Date Submitted: 22-Mar-98
By: Michael Bohn (michael at bohn dot dk)
"This wonderfull release made my famous, almost legendary, cult boootleg: "Une réve sans consequenses" completely redundant. :-) Good !
"I was a bit disappointed that theese recordings did not show up on "The Great Deceiver" albums, especially because this "Easy money" version is SO good and different from other versions! But the release of "The Nightwatch" is an even better solution.
"I am still hoping, that one sunny day, "Asbury park" and "Larks tongues part 1" from the USA-live LP-album, will turn up on CD, because my copy is getting rather worn out, and in my humble opinion this are far the best live versions of theese two tunes. Regretably better than The Great Deceiver versions....SO heavy, SO energetic, So well played ! (The Asbury Park tune, is a "jam-like" thing, appearing twice with different titles on "the great deceiver" albums). I am aware that R.F. has a (reasonable) spiritual allergy to the way the USA-live album was produced, but the music and the sound is so good....."
Date Submitted: 28-Mar-98
By: Bill Knispel (moonglum at eclipse dot net)
"One of the biggest arguements about Robert Fripp's handling of the KC catalogue of music has been his 'tampering' with the existing forms. Editing tracks for boxed sets, adding new instrumental and vocal parts, etc. have been the cause of more ire and consternation amongst the KC faithful as has been the lack of a new studio album singe 1995's THRAK.
"The issuing of KC official bootlegs helps to fill this void. They are boots, no editing or tampering can occur. They are true to the experience of being in the presence of the entity known as KC on a particular hot date.
"And no hotter date could be had than the infamous and legendary Amsterdam Concertgebouw show immortalized upon the double disc set The Night Watch. Here we hear the quartet version of KC on a very hot date in November of 1973, steaming away on music no one was familiar with (the material eventually released on SaBB). As I listen to these recordings for the thirtieth or fourtieth time, I am amazed by the breadth and scope of the material KC threatened to tackle...and often did.
"From the gentleness of 'Trio,' the stately elegance of 'Exiles' (one of the most underrated KC tracks ever), to the over the edge squalls of 'Starless And Bible Black,' this band had range, all right.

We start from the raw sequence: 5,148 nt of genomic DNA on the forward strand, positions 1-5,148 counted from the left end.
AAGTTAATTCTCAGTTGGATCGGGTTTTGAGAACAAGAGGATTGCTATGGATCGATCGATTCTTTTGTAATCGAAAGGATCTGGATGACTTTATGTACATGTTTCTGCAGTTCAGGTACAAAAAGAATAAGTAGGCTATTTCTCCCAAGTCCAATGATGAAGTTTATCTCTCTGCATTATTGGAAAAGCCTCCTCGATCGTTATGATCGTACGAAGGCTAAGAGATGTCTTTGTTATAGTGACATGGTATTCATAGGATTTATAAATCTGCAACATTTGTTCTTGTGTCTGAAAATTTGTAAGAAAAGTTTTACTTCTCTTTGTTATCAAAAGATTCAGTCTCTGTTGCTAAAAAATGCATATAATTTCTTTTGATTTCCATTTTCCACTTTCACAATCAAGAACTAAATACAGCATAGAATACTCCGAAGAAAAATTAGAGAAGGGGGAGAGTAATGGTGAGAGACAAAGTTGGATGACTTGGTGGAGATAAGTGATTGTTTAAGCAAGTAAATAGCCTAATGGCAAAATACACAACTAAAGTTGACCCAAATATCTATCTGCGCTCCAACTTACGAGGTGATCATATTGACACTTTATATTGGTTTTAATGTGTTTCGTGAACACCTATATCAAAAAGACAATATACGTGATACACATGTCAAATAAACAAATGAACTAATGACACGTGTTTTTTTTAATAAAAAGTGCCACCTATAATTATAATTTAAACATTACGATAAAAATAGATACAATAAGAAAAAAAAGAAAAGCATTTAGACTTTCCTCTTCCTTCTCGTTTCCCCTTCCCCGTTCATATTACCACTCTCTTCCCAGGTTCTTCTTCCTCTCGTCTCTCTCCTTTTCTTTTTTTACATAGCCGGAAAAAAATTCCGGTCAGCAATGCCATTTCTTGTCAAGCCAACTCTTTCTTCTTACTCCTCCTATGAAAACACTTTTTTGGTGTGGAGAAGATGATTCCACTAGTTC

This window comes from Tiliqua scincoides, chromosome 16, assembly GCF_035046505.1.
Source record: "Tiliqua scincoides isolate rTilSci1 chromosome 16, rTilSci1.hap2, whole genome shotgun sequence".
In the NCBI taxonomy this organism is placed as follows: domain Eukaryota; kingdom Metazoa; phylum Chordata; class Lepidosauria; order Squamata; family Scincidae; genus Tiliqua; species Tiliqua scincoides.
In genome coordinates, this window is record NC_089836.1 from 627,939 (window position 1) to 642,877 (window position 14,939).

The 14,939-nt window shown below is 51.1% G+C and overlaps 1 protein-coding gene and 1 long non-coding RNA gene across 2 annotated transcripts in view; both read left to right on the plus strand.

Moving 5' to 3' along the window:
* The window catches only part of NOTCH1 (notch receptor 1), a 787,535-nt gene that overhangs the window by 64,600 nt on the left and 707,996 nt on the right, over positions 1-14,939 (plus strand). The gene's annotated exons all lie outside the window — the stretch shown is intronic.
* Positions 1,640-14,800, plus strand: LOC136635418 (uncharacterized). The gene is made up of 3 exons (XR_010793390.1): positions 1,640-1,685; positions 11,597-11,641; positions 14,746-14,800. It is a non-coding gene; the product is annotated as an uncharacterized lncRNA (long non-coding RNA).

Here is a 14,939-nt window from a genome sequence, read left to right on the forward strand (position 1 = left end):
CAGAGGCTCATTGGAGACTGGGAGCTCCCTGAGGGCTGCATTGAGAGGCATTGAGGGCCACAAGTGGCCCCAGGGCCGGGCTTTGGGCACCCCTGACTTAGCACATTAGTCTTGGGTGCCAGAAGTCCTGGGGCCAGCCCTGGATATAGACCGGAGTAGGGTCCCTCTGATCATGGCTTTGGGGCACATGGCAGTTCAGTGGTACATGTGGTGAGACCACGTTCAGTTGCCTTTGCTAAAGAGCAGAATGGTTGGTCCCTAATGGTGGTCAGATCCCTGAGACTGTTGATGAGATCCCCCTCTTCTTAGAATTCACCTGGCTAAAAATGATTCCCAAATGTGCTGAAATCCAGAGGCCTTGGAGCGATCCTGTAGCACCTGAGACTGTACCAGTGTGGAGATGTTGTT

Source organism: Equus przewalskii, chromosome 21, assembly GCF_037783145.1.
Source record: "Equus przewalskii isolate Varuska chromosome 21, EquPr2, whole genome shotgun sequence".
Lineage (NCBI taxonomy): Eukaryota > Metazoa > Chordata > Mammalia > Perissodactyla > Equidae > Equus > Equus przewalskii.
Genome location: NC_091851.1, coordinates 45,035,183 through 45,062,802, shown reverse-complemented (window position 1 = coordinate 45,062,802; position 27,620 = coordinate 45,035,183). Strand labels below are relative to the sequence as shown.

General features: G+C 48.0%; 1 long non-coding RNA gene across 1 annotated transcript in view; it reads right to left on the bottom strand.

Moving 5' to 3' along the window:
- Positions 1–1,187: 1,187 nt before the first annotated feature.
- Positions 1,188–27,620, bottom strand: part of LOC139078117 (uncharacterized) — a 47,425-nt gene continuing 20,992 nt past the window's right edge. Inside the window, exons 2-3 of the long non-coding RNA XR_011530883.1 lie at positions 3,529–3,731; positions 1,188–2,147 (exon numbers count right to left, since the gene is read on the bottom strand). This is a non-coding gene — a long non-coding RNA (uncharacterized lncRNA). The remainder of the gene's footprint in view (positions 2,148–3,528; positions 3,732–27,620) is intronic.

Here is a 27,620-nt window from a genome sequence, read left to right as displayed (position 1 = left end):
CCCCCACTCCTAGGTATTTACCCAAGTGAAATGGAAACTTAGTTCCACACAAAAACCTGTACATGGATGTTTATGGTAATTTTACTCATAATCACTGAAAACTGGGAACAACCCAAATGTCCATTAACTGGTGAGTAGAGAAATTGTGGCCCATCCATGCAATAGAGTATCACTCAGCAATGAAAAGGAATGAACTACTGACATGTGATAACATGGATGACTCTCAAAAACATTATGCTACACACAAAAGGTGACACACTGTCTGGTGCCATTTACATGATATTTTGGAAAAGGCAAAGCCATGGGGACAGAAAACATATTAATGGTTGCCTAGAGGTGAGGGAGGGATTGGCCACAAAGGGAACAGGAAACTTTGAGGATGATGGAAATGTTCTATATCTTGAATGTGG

"As a younger listener, I hope Fripp releases still more archive material. They present further angles, further approaches and points of vision upon the entity known as King Crimson. As a latter-day Crim singer put it...
"'The more I look at it/The more I like it.'
"I like The Night Watch. I hope for more material. I await its release with anticipation."
Date Submitted: 17-Apr-98
By: Michael Irish (eirish at oeonline dot com)
"This release is an amazing journey back to music which had, and still has, a great affect in my hearing of music (I was in highschool when "Starless and Bible Black" was released). I saw this era Crimso at Ford Auditorium, Detroit, which at this time was used by the Detroit Symphony, Antal Dorati, Music Director.
"With John Wetton and Bill Bruford providing a continous, verstatile, and solid backbone for Robert to layer his guitar on, it remains one of the finest concerts I've attended. I remember during Larks Tongues, with these great Stravinsky rhythms (Le Sacre du Printemps), a great wave of feedback flowing from Robert's amp out to the audience (the guy next to me put his fingers in his ears); a tangible, physical musical presence.
"What a magnificent band this was! (though I feel the same about the McDonald, Giles, Lake and the Belew, Levin King Crimson). John Wetton's bass playing was as "heavy" as such great bassists as John Entwistle and Bill Wyman, upon which Robert played magnificent, involved guitar jams, as in Easy Money, both Larks Tounges, Great Deceiver, Fracture, Red, and One More Red Nightmare.
""Nightwatch" is yet another Crimson album to which I'll be listening and still listening in all the years to come. I'm happy that Robert released this recording."
Date Submitted: 6-May-98
By: Christophe Gauthier (chgauthier at yahoo dot com)